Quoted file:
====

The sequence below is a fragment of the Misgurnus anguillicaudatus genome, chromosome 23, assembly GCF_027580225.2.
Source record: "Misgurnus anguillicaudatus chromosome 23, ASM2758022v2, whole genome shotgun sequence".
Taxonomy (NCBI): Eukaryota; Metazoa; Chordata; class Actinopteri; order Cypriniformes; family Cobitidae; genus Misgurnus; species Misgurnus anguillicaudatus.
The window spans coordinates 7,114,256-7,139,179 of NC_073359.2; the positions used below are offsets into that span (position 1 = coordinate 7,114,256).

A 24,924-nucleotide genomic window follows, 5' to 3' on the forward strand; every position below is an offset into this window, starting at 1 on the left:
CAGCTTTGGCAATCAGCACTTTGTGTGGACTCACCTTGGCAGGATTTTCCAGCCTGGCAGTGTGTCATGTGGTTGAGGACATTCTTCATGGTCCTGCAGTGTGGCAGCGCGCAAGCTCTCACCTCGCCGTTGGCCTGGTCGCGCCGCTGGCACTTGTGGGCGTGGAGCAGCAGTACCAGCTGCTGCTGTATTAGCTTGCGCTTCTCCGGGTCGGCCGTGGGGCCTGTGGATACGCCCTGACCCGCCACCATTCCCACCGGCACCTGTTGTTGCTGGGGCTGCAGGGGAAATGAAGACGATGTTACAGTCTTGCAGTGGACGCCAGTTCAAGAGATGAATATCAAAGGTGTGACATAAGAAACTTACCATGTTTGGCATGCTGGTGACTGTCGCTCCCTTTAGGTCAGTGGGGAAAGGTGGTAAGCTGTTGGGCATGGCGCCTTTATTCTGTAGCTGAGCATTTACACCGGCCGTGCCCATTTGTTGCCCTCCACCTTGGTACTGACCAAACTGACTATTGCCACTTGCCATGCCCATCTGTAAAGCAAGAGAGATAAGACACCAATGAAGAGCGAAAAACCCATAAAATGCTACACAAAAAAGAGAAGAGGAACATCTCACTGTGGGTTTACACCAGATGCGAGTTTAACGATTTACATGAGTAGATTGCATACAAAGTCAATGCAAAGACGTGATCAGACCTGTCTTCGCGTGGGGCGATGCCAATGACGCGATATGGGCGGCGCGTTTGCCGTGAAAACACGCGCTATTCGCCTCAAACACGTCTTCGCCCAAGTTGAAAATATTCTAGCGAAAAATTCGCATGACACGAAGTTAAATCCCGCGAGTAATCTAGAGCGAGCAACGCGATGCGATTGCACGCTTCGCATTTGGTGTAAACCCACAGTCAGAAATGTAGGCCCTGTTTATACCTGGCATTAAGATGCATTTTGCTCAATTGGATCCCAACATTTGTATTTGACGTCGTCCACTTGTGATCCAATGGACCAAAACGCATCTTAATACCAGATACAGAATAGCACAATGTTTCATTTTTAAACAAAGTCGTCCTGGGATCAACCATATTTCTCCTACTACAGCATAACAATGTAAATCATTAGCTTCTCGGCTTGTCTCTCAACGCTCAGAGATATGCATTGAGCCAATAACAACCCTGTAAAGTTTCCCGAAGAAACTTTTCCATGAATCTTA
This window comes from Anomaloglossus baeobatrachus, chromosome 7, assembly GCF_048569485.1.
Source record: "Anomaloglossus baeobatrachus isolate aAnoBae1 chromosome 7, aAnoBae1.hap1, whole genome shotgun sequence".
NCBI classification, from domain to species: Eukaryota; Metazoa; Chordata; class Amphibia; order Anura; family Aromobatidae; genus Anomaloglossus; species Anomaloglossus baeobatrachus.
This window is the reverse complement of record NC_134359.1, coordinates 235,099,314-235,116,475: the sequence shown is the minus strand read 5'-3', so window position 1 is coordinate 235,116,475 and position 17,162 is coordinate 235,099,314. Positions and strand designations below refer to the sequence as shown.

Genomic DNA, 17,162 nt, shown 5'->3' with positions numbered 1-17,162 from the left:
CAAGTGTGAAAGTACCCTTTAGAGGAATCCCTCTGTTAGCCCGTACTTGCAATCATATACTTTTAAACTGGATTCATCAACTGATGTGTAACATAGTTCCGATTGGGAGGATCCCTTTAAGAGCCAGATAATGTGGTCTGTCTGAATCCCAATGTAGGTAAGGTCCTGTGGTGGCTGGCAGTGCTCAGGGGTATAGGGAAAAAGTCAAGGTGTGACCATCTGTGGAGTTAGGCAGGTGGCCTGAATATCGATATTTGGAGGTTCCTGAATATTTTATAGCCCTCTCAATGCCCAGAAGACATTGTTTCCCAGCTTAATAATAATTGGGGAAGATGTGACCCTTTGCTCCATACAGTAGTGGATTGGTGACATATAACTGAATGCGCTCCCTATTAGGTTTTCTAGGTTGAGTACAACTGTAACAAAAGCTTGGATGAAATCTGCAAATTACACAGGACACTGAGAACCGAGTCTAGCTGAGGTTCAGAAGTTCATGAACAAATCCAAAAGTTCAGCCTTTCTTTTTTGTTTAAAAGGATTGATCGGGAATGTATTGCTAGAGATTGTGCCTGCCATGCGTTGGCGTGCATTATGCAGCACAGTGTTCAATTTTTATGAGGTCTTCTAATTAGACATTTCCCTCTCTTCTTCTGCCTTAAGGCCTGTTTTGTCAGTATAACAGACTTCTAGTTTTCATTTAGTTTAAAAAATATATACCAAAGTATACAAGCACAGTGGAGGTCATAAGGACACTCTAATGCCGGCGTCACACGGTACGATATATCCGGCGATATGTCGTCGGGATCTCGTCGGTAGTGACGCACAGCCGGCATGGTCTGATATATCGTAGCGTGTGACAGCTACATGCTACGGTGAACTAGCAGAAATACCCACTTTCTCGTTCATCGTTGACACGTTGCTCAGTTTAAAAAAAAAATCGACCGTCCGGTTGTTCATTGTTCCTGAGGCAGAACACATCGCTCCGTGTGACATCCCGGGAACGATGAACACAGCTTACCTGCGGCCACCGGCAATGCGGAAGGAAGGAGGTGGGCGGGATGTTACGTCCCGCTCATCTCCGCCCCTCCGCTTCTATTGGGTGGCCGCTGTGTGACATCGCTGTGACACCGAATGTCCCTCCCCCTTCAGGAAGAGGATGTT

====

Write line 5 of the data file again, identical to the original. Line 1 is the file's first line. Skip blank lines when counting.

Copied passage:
A 24,924-nucleotide genomic window follows, 5' to 3' on the forward strand; every position below is an offset into this window, starting at 1 on the left: